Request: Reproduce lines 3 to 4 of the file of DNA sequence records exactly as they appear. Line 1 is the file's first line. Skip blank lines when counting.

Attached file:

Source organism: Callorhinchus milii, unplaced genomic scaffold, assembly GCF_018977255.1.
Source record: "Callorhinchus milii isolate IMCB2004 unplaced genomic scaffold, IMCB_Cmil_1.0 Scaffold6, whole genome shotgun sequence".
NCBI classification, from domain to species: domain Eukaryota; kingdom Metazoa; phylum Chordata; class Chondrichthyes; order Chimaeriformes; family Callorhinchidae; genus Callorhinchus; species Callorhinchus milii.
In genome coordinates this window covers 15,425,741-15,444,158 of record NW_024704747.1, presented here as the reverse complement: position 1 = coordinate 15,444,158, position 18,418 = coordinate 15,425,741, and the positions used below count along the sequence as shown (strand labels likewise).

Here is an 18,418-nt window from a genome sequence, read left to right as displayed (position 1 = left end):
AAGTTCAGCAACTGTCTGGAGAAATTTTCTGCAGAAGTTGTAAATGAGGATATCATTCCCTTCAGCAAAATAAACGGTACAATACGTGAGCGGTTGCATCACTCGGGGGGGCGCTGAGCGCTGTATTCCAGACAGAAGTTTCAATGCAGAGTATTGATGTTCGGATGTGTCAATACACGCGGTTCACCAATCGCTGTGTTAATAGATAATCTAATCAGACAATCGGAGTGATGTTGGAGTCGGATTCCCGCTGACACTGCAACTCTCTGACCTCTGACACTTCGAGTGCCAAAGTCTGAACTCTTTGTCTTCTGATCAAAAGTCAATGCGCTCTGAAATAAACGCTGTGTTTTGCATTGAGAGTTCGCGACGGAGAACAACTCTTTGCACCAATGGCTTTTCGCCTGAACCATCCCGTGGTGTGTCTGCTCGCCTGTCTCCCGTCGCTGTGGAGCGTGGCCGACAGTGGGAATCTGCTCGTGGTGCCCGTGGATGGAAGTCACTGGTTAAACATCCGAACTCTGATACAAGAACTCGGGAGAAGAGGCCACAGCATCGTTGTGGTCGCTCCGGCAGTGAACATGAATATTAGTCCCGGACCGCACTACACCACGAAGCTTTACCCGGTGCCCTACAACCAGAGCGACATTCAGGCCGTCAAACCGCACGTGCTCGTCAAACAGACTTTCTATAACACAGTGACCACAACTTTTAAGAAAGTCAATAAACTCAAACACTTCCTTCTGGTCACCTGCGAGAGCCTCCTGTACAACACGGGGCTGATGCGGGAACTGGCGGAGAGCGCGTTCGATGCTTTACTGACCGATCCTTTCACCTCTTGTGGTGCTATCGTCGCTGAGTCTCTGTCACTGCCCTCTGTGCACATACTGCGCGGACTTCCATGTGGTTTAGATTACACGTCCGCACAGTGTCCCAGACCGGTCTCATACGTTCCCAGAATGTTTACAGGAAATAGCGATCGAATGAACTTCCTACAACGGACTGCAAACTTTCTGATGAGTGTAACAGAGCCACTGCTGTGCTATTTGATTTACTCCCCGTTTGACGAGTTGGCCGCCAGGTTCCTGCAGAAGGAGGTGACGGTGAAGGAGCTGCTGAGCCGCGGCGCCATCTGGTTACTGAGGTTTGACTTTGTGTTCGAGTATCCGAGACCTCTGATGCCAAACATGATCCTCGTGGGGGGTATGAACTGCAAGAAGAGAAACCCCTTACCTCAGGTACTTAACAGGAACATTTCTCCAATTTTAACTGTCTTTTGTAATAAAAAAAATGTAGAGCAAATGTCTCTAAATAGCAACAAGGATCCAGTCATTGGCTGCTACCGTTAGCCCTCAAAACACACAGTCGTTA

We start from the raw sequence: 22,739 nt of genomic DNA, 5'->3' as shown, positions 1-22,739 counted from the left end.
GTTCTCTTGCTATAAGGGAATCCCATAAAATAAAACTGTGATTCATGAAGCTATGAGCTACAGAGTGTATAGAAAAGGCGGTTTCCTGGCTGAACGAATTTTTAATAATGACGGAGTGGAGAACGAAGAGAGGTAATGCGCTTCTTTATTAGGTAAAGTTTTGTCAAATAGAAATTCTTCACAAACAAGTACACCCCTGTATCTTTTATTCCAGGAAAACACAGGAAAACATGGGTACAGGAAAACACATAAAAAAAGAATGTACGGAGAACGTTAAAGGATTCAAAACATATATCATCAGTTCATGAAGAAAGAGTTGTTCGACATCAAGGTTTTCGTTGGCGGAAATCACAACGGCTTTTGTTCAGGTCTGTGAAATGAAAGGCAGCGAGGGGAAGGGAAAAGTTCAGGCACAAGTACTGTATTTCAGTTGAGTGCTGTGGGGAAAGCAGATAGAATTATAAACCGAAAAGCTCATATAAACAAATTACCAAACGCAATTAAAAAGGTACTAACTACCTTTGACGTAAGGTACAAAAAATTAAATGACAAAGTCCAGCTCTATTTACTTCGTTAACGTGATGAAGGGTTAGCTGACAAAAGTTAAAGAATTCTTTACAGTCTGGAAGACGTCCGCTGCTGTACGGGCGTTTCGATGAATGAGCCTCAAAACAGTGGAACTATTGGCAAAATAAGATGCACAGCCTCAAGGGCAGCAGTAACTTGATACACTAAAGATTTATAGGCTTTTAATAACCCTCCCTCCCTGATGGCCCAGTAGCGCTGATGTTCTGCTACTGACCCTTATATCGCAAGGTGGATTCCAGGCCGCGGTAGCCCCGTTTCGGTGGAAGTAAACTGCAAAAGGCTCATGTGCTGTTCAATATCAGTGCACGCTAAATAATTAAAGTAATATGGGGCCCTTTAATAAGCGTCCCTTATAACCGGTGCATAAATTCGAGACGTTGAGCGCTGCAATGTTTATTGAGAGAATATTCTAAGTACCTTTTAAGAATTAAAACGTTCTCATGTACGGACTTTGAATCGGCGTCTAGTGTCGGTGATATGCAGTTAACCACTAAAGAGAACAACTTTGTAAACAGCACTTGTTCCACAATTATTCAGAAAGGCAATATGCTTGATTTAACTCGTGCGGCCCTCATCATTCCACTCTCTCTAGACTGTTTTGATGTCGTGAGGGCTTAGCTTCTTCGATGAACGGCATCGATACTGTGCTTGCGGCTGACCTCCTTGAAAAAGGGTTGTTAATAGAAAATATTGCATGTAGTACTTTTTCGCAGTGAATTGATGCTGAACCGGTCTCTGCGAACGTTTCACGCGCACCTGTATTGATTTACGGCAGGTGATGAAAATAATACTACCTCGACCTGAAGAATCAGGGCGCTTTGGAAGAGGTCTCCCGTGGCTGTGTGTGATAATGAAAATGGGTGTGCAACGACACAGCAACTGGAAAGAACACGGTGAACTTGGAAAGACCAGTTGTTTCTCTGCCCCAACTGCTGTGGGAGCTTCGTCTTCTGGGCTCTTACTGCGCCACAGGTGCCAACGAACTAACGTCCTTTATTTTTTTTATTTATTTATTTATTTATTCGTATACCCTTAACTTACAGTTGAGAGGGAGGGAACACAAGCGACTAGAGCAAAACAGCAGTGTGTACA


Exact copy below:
NCBI classification, from domain to species: domain Eukaryota; kingdom Metazoa; phylum Chordata; class Chondrichthyes; order Chimaeriformes; family Callorhinchidae; genus Callorhinchus; species Callorhinchus milii.
In genome coordinates this window covers 15,425,741-15,444,158 of record NW_024704747.1, presented here as the reverse complement: position 1 = coordinate 15,444,158, position 18,418 = coordinate 15,425,741, and the positions used below count along the sequence as shown (strand labels likewise).